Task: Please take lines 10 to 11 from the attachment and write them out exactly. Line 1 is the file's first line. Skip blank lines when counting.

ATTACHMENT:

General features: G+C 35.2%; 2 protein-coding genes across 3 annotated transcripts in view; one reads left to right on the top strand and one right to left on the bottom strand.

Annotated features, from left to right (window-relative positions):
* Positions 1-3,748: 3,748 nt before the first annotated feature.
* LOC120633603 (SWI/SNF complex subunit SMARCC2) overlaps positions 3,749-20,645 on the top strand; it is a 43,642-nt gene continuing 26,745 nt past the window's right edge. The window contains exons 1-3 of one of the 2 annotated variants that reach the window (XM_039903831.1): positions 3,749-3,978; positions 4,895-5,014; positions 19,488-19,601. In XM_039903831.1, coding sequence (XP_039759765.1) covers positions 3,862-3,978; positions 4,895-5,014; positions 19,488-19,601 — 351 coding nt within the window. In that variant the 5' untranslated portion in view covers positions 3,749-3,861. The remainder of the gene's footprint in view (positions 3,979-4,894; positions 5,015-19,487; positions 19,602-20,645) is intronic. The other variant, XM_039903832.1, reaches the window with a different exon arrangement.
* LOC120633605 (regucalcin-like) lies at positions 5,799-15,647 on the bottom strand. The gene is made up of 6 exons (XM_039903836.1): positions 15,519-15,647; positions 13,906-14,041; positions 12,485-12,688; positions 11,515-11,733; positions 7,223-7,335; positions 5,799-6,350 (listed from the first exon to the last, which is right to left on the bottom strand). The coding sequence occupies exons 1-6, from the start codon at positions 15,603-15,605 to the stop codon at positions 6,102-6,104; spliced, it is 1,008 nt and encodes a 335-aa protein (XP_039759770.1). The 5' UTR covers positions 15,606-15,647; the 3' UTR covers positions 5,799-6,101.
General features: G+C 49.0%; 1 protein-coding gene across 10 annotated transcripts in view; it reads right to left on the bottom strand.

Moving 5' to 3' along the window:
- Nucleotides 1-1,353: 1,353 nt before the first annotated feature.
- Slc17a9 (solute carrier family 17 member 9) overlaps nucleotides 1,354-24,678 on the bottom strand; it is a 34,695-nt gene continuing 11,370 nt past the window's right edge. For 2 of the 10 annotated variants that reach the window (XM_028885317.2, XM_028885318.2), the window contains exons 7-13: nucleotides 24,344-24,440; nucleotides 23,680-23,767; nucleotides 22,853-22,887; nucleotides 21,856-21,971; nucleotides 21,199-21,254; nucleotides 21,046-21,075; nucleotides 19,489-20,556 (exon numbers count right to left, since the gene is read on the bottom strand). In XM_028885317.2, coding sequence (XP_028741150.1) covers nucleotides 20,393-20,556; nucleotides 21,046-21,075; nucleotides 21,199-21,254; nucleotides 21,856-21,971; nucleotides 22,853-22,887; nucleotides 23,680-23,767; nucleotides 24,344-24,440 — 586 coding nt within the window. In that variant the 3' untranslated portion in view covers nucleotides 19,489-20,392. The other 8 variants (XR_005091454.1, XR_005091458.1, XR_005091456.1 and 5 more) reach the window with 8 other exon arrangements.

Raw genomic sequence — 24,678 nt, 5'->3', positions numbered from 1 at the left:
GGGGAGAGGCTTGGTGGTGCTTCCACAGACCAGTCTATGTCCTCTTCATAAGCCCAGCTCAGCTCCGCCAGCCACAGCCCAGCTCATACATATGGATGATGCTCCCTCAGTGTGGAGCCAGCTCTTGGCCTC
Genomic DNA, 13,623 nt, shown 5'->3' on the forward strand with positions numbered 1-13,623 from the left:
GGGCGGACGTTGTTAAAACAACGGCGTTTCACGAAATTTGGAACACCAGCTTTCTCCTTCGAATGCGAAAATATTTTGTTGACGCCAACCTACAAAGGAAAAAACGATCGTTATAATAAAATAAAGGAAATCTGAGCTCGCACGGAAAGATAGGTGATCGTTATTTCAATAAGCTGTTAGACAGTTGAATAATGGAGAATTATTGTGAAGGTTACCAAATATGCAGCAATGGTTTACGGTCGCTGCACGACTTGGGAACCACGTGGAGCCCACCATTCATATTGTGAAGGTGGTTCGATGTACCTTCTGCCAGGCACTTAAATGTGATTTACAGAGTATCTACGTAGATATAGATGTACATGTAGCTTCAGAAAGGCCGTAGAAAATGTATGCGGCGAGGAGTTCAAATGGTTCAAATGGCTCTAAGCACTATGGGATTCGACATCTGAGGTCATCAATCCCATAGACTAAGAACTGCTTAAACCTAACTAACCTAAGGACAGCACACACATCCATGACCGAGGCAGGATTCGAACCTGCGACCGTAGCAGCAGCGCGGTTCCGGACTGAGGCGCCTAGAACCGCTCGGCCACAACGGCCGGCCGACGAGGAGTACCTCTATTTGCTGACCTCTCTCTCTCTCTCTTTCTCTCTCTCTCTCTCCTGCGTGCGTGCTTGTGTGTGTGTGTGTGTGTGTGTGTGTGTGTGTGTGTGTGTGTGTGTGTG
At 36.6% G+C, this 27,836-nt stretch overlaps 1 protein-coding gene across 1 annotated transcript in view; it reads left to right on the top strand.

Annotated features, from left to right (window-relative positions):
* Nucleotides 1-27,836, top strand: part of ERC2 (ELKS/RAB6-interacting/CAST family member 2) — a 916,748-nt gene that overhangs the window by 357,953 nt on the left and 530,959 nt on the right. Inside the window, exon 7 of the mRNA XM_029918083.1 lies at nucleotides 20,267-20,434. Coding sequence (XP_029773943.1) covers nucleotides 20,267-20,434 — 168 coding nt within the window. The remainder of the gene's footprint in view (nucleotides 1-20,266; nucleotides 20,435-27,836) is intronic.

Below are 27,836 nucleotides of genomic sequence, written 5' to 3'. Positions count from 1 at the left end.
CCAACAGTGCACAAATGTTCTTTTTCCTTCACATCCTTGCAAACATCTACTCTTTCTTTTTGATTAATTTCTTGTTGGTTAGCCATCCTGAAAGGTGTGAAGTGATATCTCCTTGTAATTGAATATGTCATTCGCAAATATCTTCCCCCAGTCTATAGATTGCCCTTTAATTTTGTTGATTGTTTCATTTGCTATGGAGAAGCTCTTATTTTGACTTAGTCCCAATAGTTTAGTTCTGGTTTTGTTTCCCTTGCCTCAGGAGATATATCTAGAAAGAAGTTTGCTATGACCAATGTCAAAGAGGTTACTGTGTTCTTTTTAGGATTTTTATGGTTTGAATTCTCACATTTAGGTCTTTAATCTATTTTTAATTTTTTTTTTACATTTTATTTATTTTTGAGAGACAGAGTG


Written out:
Raw genomic sequence — 24,678 nt, 5'->3', positions numbered from 1 at the left:
GGGGAGAGGCTTGGTGGTGCTTCCACAGACCAGTCTATGTCCTCTTCATAAGCCCAGCTCAGCTCCGCCAGCCACAGCCCAGCTCATACATATGGATGATGCTCCCTCAGTGTGGAGCCAGCTCTTGGCCTC